The CDC Group invests $21mn to the Asian Institute of Medical Sciences (AIMS)
With ambitions to develop businesses across Africa and Asia, boost the number of employment roles and improve local economies, The CDC Group has recently placed significant investment in healthcare provider Asian Institute of Medical Sciences (AIMS)
Established in 1948, the CDC remains the UK’s oldest Development Finance Institution (DFI) and is solely owned by the UK government. Investing up to US$21mn will see the Group work to improve present healthcare services across India, as well as support the development of a five-year hospital expansion into tier 2 and 3 cities in Jharkhand, Bihar and Uttar Pradesh.
The project will see the creation of up to 2,000 new healthcare roles, provide room for up to a thousand new hospital beds at existing facilities and guarantee essential medical training for staff members.
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''We're pleased to be able to support a healthcare company that will reach patients that currently have to travel many hours to large cities like Delhi and Calcutta to receive the treatment they need,” commented Srini Nagarajan, managing director and head of South Asia for CDC.
“Our investment in Asian will increase access to high quality care in poorer and under-served cities in Northern and Central India. It will also create many jobs and training opportunities in these cities.”
With three tertiary care hospitals, two secondary hospitals and three health clinics, AIMS has received both NABH and NABL accreditation, with the aim to continually meet the needs of its patients through the use of digital tools and innovative solutions. This is only complemented further through its specialities in cardiology, oncology, orthopaedics and more.
''At Asian, we firmly believe that quality healthcare is a basic need and it needs to be delivered closer to where there is need and not only in big metropolitan centres. We already have our footprint in tier 2 and tier 3 towns. Our association with CDC is going to support us in expanding our services further in states like UP, Bihar and Jharkhand,'' added founder of AIMS N K Pandey.
Data de-identification - why it matters in healthcare
Large amounts of healthcare data is generated yet goes unused due to privacy concerns. To address this, data privacy firm TripleBlind has created Blind De-identification, a new approach that allows healthcare organisations to use patient data while eliminating the possibility of the user learning anything about the patient’s identity.
We asked Riddhiman Das, co-founder and CEO to tell us more about data de-identification.
Why is data de-identification important in healthcare?
Blind De-identification allows every attribute of any given dataset to be used, even at an individual level, while being compliant to privacy laws, rules, and regulations by default.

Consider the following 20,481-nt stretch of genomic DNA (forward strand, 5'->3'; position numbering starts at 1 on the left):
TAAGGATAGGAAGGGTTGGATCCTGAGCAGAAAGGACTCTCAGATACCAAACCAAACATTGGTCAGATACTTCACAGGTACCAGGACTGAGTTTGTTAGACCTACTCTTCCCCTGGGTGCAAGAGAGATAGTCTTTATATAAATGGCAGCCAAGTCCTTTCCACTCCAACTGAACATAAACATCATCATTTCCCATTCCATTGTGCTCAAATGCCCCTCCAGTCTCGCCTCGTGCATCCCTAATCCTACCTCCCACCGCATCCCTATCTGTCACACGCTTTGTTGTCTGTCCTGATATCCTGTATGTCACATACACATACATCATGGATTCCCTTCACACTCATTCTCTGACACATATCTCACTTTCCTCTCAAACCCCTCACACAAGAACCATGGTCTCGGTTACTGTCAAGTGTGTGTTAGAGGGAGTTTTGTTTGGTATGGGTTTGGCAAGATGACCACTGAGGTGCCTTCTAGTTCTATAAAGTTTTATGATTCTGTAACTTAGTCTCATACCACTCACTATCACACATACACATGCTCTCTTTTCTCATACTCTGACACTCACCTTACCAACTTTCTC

Governments around the world are adopting global data privacy and residency laws like GDPR, which prohibit citizens’ personally identifiable information data from leaving the borders of the country. While great for data protection, data residency laws result in global silos of inaccessible data. TripleBlind allows computations to be done on enterprise-wise global data, while enforcing data residency regulations.
In the US, HIPAA compliance has relied on what is called the Safe Harbor method, which requires removing 18 types of personal patient identifiers like names, email addresses, and medical record numbers. The Safe Harbor method can be too restrictive with the data or can leave too many indirect identifiers, which puts the patient data security at risk. Getting de-identification wrong could make an organisation liable for a costly mistake.
What does TripleBlind's solution do?
With TripleBlind, data is legally de-identified in real time with practically 0% probability of re-identification. Our solution allows analytics on data containing personally identifiable information and protected health information with zero possibility of re-identifying an individual from the dataset. This allows healthcare organisations to access more meaningful data, creating more accurate and less biased results.
For example, a healthcare drug researcher in a rural, predominantly white area, would only have patient data that would reflect their local population. With TripleBlind’s de-identification, they could more easily leverage third-party data from another healthcare facility in a more diverse region, creating a more complete data set that more accurately reflects the larger population. This has the possibility to create more accurate diagnoses and better drug results for more diverse populations.
How can healthcare organisations use this in practice?
TripleBlind is blind to all data and algorithms. That means we never take possession of customer data. We only route traffic between entities, enforce permissions, and provide audit trails. The enterprise’s data remains under their control. TripleBlind does not host, copy or control their data, algorithms or other information assets, ever.
We facilitate a connection to an encrypted version of their information assets. Our technology allows the algorithms and data to interact in an encrypted space that only exists for the duration of the operation. Organisations use their existing infrastructure, so it’s not hardware dependent.